Health and safety precautions during the pandemic have led the Air Force to eliminate parts of basic training. But some military observers question whether the changes are leaving airmen unprepared for duty.
Some elements of basic military training at Joint Base San Antonio-Lackland are the same as they've always been. New airmen wake up at the crack of dawn for physical training, eat silently in the chow hall, wend their way through challenge courses, and stare ahead stony-faced as drill sergeants scream orders.
But because of the coronavirus pandemic, the Air Force has had to modify or remove some of its usual training events. Basic training was shortened by a week, and elements like drill, hand-to-hand combat, casualty care, and survival skills were cut back.
"We always say, 'Flexibility is the key to airpower.' That's really been a true statement," said Tech Sgt. Alexandra Springman, a military training instructor. "We have definitely had to adjust."
Social distancing requirements have also forced changes to BEAST, or basic expeditionary airman skills training. Under normal circumstances, recruits spend nearly a week in a simulated warzone environment, setting up camp and reviewing combat lessons and procedures they've learned.
As part of that, trainees normally are exposed to tear gas, and they practice putting on protective equipment. But because the gas masks can't be properly sanitized between uses, that activity is now off-limits.
Training sticks and boxing gear are also difficult to clean, and hand-to-hand combat techniques bring trainees into close proximity. So trainees don't get to practice striking techniques and grappling with one another.
Combat casualty care has changed, too. Trainees now have to use dummies to practice applying tourniquets and bandages, which used to do with one another.
"That does not provide even close to that real world application," Springman said. "While it's pretty easy to apply a tourniquet on a dummy, you can't know if you're actually putting the tourniquet on tight enough and cutting off that circulation, cutting off that blood supply."
Though Springman and other military training instructors understand the need to keep airmen safe, they still wish they could teach them more.
"We do feel kind of robbed in the sense of not being able to complete all those additional training objectives that enhanced training, because sometimes those are the things that the trainees remember," Springman said.
With new health and safety guidelines coming down all the time, both trainees and instructors have had to roll with the punches.
"You just got to go into it with the attitude of 'I'm not here to know exactly what's going to be happening, I'm here to be trained,'" said linguist Zachary Maples, who finished basic military training in November. "Having that mindset kept the stress of change kind of to a minimum."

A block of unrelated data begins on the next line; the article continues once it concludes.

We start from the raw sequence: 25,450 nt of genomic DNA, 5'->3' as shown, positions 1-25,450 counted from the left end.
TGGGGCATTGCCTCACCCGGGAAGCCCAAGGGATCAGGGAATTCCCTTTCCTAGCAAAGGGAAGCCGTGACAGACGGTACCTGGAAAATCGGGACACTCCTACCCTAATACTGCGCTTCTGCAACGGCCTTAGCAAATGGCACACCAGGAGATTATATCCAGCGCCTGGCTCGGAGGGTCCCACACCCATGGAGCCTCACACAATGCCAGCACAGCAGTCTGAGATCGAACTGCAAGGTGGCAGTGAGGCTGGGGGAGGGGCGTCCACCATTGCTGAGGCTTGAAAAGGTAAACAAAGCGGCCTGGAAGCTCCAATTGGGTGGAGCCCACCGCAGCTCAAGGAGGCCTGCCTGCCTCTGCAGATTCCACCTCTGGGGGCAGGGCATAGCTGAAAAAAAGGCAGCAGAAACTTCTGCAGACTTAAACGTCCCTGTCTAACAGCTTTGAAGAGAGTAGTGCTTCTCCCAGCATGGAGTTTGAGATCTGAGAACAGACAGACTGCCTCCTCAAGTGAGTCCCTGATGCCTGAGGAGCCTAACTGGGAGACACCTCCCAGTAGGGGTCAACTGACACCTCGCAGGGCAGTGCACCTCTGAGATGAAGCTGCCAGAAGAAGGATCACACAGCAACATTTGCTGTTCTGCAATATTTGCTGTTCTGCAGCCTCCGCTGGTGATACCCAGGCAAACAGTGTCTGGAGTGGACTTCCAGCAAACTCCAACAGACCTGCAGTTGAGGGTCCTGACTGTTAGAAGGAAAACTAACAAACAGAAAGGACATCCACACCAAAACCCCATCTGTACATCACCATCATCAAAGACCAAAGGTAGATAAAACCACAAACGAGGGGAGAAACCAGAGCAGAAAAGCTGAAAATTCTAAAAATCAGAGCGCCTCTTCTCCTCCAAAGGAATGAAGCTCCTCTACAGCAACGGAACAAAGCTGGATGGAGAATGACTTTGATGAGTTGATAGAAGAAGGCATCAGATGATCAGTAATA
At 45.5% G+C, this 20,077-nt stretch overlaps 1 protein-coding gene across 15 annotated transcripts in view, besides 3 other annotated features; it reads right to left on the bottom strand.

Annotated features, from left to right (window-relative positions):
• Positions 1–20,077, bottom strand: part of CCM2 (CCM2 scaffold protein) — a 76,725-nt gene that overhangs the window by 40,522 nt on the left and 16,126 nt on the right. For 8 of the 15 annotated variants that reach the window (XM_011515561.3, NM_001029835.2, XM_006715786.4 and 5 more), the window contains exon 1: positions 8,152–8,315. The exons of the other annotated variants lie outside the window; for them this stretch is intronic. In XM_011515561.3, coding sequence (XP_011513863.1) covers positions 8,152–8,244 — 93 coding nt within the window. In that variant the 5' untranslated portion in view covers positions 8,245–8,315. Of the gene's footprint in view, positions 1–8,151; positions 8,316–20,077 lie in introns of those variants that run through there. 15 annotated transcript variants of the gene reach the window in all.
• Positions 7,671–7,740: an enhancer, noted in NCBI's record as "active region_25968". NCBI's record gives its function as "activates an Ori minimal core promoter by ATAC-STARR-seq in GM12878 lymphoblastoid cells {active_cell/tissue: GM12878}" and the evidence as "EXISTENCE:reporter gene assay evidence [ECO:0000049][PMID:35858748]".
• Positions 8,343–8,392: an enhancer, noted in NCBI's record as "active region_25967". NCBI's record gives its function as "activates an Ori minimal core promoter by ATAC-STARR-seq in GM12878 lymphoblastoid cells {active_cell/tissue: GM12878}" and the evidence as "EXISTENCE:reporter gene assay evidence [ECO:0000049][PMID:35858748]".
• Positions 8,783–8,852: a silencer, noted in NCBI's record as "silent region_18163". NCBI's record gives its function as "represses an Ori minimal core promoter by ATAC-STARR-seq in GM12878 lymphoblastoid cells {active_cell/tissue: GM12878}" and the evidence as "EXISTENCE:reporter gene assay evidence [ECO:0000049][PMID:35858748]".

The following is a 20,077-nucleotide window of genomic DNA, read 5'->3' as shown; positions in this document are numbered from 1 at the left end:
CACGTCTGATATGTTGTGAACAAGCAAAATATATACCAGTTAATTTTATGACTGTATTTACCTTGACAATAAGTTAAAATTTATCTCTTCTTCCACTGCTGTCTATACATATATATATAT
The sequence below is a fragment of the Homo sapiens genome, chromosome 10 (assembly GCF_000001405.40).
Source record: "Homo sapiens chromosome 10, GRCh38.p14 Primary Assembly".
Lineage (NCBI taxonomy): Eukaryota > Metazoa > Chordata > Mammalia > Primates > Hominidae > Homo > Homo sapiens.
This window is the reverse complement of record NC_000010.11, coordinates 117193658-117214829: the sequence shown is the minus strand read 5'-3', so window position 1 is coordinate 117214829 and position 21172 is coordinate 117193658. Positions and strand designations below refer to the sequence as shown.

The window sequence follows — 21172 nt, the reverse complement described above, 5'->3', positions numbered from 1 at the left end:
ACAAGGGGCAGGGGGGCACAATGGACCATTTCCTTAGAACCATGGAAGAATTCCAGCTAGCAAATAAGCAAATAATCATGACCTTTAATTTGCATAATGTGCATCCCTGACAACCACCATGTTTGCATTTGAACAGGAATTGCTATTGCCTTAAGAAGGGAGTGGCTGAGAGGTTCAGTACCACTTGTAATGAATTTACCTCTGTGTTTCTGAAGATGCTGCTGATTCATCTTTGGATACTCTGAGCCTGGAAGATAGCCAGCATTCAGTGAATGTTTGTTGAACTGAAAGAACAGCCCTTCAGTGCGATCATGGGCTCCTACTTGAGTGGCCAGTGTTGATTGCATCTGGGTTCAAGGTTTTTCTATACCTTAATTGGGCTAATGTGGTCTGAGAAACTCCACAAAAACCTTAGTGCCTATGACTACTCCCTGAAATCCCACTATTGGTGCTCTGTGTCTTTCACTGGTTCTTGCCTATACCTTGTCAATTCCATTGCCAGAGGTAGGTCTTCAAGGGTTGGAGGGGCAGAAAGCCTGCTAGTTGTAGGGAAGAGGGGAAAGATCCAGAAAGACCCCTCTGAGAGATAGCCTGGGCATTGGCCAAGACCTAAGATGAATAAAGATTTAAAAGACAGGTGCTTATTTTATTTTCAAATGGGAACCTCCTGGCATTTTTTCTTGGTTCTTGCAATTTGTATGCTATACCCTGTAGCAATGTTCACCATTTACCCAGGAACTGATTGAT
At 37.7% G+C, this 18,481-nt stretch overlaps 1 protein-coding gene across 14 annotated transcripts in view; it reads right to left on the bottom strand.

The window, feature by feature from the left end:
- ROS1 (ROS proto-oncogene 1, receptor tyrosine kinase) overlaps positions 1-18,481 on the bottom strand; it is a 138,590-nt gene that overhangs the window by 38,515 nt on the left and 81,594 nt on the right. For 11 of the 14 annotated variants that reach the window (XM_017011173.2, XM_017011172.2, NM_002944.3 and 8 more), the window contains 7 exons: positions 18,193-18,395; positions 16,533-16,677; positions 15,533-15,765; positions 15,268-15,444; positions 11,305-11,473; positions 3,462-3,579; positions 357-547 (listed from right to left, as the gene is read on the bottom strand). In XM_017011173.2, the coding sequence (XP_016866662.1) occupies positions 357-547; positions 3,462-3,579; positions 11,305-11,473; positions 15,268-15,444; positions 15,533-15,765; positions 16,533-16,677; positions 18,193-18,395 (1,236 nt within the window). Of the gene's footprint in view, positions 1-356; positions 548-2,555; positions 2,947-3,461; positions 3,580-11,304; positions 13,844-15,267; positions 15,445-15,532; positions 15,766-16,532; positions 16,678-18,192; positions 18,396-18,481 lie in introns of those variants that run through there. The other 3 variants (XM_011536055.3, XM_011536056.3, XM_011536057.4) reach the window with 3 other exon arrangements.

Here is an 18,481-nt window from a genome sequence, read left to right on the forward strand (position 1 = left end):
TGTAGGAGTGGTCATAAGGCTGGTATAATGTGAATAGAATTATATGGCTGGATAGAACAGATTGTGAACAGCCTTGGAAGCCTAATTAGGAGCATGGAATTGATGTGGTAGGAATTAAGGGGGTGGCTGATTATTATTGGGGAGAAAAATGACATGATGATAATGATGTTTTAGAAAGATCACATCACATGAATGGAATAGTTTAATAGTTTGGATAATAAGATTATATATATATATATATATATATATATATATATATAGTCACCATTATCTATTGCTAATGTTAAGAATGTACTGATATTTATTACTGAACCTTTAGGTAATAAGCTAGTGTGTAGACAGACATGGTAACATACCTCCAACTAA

Air Force leaders say the upheaval in basic training won't affect readiness. Col. Rockie Wilson, commander of the 37th Training Wing at Lackland, said basic training is supposed to work as an orientation to the military, not a final lesson.
He said there'll be other opportunities down the road, like during an airman's vocational training or before combat deployments.
"They get all that…when they get to their home station anyway," Wilson said. "Especially if they're going to deploy into contingency."
But critics argue that curtailing basic training is a problem. Mark Cancian, a senior adviser with the Center For Strategic and International Studies, a bipartisan think tank in Washington, DC, said traditional military training helps teach airmen about hardship and teamwork. Without that, they might not be mentally prepared for what's next, he said.
"The kinds of things that they've had to cut out...are the military skills, the warrior skills that let people know that they are now in a very different kind of environment," Cancian said. "It makes it a little harder for someone arriving at a unit to accept the sacrifices that might be entailed in service in the field."
Though he doesn't necessarily see a national security threat associated with the change, he said it may create some lag.
"I would say that it makes the force a bit more fragile, and there is a bit more risk as it takes time for these new airmen to get acculturated."
At Lackland, Col. Wilson said he and other basic military training administrators are trying to teach recruits more about the Air Force's history and values. But he admits the pandemic has been a valuable lesson in and of itself.
"This has been a wonderful readiness training, and it's not an exercise. It's real," Wilson said. "So if we can beat COVID, then we can beat any competitor around the world. We know that."
This story was produced by the American Homefront Project, a public media collaboration that reports on American military life and veterans. Funding comes from the Corporation for Public Broadcasting.